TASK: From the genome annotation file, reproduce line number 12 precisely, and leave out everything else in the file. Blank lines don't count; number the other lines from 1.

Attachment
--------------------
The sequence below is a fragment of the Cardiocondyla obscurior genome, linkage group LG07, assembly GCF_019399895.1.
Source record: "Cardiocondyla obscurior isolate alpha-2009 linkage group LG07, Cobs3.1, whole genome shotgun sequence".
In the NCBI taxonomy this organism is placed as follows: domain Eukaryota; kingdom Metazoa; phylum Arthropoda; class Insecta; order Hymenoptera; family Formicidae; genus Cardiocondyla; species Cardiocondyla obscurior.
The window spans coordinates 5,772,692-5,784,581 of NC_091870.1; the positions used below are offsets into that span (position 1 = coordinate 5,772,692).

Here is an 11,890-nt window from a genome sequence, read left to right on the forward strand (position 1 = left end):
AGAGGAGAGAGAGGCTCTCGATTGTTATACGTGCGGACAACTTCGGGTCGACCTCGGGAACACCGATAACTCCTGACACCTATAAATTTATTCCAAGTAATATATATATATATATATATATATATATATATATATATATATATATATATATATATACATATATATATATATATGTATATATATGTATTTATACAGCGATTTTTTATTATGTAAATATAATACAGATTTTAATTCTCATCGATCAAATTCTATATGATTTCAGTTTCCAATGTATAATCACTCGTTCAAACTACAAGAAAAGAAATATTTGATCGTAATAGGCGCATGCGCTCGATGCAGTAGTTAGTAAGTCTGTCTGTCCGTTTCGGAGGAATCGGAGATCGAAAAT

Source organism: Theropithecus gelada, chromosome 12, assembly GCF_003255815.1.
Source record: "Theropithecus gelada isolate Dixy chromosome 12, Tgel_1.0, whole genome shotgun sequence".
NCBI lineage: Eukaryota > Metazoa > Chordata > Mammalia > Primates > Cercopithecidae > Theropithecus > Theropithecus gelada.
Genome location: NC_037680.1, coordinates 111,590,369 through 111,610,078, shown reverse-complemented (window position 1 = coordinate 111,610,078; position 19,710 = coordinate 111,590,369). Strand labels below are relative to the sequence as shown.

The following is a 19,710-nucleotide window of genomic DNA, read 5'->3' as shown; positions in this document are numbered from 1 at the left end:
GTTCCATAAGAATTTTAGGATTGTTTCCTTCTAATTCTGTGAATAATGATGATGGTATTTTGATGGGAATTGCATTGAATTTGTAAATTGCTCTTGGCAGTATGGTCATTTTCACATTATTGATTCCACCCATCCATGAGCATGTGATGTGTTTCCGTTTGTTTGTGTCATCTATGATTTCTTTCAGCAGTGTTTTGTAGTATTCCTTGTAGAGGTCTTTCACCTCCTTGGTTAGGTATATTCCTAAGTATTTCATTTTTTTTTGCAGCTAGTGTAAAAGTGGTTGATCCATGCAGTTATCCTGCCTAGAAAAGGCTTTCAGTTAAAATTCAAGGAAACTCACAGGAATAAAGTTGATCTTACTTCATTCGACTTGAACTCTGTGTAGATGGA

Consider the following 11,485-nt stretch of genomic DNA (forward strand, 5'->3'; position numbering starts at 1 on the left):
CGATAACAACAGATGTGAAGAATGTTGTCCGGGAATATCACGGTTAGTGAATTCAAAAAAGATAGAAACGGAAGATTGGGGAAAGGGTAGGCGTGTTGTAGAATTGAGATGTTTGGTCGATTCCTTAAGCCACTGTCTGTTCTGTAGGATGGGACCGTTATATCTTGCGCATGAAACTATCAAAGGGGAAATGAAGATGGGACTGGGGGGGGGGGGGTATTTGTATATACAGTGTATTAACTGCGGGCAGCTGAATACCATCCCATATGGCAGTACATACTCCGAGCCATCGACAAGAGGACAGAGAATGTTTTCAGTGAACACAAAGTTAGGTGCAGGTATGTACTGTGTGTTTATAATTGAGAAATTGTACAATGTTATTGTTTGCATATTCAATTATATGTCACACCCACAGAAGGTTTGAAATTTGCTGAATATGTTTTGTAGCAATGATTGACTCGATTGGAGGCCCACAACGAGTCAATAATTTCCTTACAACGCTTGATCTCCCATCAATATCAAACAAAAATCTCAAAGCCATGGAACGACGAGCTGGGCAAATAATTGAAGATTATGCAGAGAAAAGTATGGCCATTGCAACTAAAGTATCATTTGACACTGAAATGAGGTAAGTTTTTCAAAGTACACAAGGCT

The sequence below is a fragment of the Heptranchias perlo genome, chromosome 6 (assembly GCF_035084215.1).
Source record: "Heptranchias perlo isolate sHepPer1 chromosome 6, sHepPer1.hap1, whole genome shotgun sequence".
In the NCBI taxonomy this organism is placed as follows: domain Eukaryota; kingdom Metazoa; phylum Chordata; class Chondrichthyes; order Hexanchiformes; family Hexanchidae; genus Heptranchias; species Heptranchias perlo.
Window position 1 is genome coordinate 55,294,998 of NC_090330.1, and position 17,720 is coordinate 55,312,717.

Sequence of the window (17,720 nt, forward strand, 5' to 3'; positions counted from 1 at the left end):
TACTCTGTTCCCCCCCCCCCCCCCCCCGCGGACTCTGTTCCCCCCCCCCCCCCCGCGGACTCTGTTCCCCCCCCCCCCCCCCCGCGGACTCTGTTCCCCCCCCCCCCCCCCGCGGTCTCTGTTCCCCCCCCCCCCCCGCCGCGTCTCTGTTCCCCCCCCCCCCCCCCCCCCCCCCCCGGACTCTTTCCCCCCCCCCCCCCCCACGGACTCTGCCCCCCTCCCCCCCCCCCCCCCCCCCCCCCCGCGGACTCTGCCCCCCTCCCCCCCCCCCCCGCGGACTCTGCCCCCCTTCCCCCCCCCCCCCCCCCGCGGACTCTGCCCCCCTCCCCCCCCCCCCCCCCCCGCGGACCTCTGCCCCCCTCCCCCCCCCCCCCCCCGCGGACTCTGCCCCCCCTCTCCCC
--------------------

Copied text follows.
GTTCCATAAGAATTTTAGGATTGTTTCCTTCTAATTCTGTGAATAATGATGATGGTATTTTGATGGGAATTGCATTGAATTTGTAAATTGCTCTTGGCAGTATGGTCATTTTCACATTATTGATTCCACCCATCCATGAGCATGTGATGTGTTTCCGTTTGTTTGTGTCATCTATGATTTCTTTCAGCAGTGTTTTGTAGTATTCCTTGTAGAGGTCTTTCACCTCCTTGGTTAGGTATATTCCTAAGTATTTCATTTTTTTTTGCAGCTAGTGTAAAAGTGGTTGATCCATGCAGTTATCCTGCCTAGAAAAGGCTTTCAGTTAAAATTCAAGGAAACTCACAGGAATAAAGTTGATCTTACTTCATTCGACTTGAACTCTGTGTAGATGGA